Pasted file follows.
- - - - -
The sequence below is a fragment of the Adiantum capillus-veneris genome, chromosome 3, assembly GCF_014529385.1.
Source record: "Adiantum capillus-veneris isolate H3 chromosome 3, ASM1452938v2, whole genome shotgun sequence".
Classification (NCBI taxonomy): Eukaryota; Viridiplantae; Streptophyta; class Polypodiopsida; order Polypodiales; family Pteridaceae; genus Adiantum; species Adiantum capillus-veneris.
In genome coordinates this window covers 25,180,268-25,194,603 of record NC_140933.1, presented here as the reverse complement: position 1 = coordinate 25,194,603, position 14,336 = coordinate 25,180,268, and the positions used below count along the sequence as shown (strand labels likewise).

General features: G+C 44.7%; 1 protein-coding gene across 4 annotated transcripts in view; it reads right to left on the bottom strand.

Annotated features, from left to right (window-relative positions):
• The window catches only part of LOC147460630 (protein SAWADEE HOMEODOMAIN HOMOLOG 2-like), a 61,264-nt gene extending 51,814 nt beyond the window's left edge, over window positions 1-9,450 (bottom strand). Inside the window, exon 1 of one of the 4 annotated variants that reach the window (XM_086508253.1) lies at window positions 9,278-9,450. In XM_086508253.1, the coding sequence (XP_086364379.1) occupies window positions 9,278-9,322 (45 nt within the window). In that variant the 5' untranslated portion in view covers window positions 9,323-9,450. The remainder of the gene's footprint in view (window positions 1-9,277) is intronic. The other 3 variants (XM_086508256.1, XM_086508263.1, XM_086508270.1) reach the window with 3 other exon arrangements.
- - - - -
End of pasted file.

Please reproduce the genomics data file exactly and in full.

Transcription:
The sequence below is a fragment of the Adiantum capillus-veneris genome, chromosome 3, assembly GCF_014529385.1.
Source record: "Adiantum capillus-veneris isolate H3 chromosome 3, ASM1452938v2, whole genome shotgun sequence".
Classification (NCBI taxonomy): Eukaryota; Viridiplantae; Streptophyta; class Polypodiopsida; order Polypodiales; family Pteridaceae; genus Adiantum; species Adiantum capillus-veneris.
In genome coordinates this window covers 25,180,268-25,194,603 of record NC_140933.1, presented here as the reverse complement: position 1 = coordinate 25,194,603, position 14,336 = coordinate 25,180,268, and the positions used below count along the sequence as shown (strand labels likewise).

General features: G+C 44.7%; 1 protein-coding gene across 4 annotated transcripts in view; it reads right to left on the bottom strand.

Annotated features, from left to right (window-relative positions):
• The window catches only part of LOC147460630 (protein SAWADEE HOMEODOMAIN HOMOLOG 2-like), a 61,264-nt gene extending 51,814 nt beyond the window's left edge, over window positions 1-9,450 (bottom strand). Inside the window, exon 1 of one of the 4 annotated variants that reach the window (XM_086508253.1) lies at window positions 9,278-9,450. In XM_086508253.1, the coding sequence (XP_086364379.1) occupies window positions 9,278-9,322 (45 nt within the window). In that variant the 5' untranslated portion in view covers window positions 9,323-9,450. The remainder of the gene's footprint in view (window positions 1-9,277) is intronic. The other 3 variants (XM_086508256.1, XM_086508263.1, XM_086508270.1) reach the window with 3 other exon arrangements.